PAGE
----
Six witnesses testified on Tuesday. The sixth witness, a business programs specialist for the United States Department of Agriculture, will continue her testimony on Wednesday.
NewsChannel 12 caught up with LaRoque's attorney, Joe Cheshire, at the end of the day.
“We’re feeling really good about our case. We think the issues are coming out in an understandable way. Ah, and that Mr. LaRoque's case his positions are just exploding in the courtroom,” he said.
The main points discussed in court were the large salary increases LaRoque received over a seven year period from the non-profit organization, East Carolina Development Company. His salary increased from $18,000 per year to more than $130,000.
However, the former president of the board of the directors for ECDC stated Tuesday on the witness stand he talked with LaRoque in the late 1990’s regarding a salary increase. The defense argued that the pair had a “verbal contract,” and LaRoque was to receive 3% of the total assets of the company as his salary. Plus, independent auditors and the USDA authorized the actions of the board, so LaRoque assumed they were following the rules and he earned the salary increase fair and square.
There were also questions concerning the potential conflict having LaRoque, his wife and brother as part of the board of directors for ECDC.
A lot of technical terms were also thrown at the jury, including the type of loans ECDC was applying for from the USDA.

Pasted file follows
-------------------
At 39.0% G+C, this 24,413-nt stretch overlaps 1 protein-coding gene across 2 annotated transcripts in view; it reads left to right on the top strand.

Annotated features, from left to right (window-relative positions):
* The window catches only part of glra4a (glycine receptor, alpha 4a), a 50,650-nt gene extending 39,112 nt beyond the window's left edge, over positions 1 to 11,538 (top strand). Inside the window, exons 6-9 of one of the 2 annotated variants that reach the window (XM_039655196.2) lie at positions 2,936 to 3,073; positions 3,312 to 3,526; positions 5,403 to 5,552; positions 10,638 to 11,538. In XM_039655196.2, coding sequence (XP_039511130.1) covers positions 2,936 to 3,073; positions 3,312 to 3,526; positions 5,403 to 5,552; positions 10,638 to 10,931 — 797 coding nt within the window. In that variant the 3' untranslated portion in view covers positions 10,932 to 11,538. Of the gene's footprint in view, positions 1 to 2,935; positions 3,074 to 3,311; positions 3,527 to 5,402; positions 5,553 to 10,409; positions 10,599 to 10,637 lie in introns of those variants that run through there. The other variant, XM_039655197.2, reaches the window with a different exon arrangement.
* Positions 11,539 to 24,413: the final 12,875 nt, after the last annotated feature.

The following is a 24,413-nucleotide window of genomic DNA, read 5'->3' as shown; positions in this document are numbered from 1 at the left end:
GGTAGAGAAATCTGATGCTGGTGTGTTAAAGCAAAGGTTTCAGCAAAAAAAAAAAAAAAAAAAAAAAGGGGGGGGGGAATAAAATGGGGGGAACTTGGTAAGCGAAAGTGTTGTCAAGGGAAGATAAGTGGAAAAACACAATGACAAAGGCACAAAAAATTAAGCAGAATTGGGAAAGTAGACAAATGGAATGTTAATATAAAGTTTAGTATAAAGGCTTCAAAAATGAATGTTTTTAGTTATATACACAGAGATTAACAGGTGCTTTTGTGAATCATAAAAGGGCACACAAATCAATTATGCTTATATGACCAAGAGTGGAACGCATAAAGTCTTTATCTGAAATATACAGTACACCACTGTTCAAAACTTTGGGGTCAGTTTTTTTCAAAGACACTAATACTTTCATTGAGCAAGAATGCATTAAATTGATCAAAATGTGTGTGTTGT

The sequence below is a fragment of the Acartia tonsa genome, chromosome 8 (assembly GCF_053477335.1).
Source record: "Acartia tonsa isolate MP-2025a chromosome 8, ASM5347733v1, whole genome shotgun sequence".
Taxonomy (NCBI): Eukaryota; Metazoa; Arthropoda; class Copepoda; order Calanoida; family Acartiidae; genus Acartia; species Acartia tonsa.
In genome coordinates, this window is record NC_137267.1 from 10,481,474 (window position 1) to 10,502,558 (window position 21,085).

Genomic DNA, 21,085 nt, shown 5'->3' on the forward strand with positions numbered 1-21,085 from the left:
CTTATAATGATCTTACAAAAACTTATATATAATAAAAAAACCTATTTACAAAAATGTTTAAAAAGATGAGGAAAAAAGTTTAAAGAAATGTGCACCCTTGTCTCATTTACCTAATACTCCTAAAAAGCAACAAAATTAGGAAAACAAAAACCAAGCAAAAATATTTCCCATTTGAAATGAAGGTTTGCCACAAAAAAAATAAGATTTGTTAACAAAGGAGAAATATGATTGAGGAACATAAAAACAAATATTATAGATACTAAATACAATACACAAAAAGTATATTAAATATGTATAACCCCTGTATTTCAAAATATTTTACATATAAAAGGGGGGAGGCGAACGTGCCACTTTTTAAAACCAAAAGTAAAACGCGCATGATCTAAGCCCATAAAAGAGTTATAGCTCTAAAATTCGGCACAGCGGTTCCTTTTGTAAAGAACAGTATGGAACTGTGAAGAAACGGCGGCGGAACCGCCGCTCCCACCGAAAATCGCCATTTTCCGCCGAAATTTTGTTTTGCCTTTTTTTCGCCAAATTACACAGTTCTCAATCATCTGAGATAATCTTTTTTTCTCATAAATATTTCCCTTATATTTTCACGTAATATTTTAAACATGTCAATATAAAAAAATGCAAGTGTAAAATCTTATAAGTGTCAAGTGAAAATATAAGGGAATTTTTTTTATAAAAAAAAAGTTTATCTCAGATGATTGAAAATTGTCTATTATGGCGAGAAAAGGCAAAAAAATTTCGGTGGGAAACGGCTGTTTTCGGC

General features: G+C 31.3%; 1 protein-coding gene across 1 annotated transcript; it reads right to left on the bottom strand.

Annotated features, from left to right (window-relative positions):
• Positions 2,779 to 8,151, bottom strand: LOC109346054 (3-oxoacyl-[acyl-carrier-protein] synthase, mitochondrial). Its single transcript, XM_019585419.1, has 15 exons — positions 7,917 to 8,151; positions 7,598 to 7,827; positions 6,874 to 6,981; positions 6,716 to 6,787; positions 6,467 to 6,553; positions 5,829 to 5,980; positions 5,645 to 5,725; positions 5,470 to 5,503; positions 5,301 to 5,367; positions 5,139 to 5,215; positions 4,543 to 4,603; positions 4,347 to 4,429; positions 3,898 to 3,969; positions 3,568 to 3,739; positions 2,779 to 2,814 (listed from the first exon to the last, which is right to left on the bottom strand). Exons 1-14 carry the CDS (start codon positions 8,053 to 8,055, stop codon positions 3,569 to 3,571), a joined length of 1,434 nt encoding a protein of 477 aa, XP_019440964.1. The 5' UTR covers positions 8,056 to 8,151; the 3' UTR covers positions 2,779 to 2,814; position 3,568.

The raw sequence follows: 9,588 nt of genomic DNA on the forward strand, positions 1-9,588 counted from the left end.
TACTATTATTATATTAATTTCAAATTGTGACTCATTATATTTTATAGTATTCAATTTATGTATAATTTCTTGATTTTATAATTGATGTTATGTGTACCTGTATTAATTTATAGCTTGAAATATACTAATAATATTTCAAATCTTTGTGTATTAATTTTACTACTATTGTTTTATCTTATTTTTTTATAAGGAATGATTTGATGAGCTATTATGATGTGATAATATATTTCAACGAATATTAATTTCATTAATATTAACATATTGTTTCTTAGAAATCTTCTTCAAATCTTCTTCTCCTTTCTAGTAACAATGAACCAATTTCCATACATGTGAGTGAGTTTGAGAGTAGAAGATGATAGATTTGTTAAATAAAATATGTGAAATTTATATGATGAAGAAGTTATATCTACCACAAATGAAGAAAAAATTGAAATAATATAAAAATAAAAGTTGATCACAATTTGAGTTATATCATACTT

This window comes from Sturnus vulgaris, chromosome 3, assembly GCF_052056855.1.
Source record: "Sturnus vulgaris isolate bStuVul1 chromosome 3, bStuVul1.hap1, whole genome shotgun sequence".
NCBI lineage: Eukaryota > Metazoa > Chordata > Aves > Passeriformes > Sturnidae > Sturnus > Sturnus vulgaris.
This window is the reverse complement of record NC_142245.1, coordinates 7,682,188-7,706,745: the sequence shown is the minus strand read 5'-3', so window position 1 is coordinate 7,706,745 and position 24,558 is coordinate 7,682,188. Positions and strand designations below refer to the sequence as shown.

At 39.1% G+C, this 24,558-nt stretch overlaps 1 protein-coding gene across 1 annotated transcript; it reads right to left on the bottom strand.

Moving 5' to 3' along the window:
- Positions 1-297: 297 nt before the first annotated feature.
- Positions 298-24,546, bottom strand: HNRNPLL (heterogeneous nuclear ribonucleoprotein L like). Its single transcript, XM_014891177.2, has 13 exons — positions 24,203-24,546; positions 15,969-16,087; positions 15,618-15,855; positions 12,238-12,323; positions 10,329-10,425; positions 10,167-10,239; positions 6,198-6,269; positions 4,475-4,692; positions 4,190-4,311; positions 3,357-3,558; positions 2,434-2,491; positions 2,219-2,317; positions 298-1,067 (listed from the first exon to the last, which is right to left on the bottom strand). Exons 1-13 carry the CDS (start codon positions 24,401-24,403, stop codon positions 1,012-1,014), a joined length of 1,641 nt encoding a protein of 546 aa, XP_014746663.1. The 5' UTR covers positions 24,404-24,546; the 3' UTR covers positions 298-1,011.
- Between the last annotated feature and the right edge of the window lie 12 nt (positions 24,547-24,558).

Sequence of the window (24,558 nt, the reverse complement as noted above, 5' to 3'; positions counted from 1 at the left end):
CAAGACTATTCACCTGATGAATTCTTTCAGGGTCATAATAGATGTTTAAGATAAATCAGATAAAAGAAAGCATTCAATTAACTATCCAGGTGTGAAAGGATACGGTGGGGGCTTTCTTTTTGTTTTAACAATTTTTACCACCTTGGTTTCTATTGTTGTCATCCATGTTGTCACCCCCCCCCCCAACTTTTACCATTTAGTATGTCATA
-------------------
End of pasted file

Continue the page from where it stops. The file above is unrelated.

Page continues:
We asked Cheshire how he plans to break down all the numbers for the jurors.
“That’s what we will keep trying to do. And that's make it simple, direct and understandable because the more understandable, the more we feel confident about our case,” Cheshire said.
The prosecutor, Dennis Duffy in this case told us he could not comment on an ongoing trial.
There are expected to be eighty witnesses called the stand. The judge anticipates the trial to last two weeks.
“Well, you know we're early into a trial that is supposed to be fairly long so one never knows what's going to happen. We'll just keep doing what we do just as much as we can,” Cheshire said.
Stay tuned to NewsChannel 12 as we will continue to be in the courtroom on Wednesday.
Opening statements began Monday afternoon in the trial of of former State Representative Stephen LaRoque. The Kinston Republican is accused of using federal money for personal gains and purchases.
According to officials, the trial at the Federal Courthouse in Greenville is expected to last for two weeks.
Federal prosecutors allege that LaRoque scammed taxpayers to finance a lavish lifestyle that included $2.1 million in salary payments. LaRoque also allegedly used $300,000 in interest-free personal loans used to buy a house, new cars, an ice-skating rink, and a collection of jewel-encrusted Fabergé eggs. The money was from federal funds loaned to LaRoque's company to benefit rural communities, according to investigators.
LaRoque was indicted last July. He is facing a dozen federal theft and money laundering charges. But his lawyers said he's not guilty because he was legally entitled to the money.
LaRoque was elected to three terms in the N.C. House and served as the powerful co-chairman of the House Rules Committee. He represented Lenoir, Greene and Wayne Counties, but resigned from the General Assembly on August 1, shortly after his indictment.
He faces a maximum sentence of 96 years in federal prison if convicted.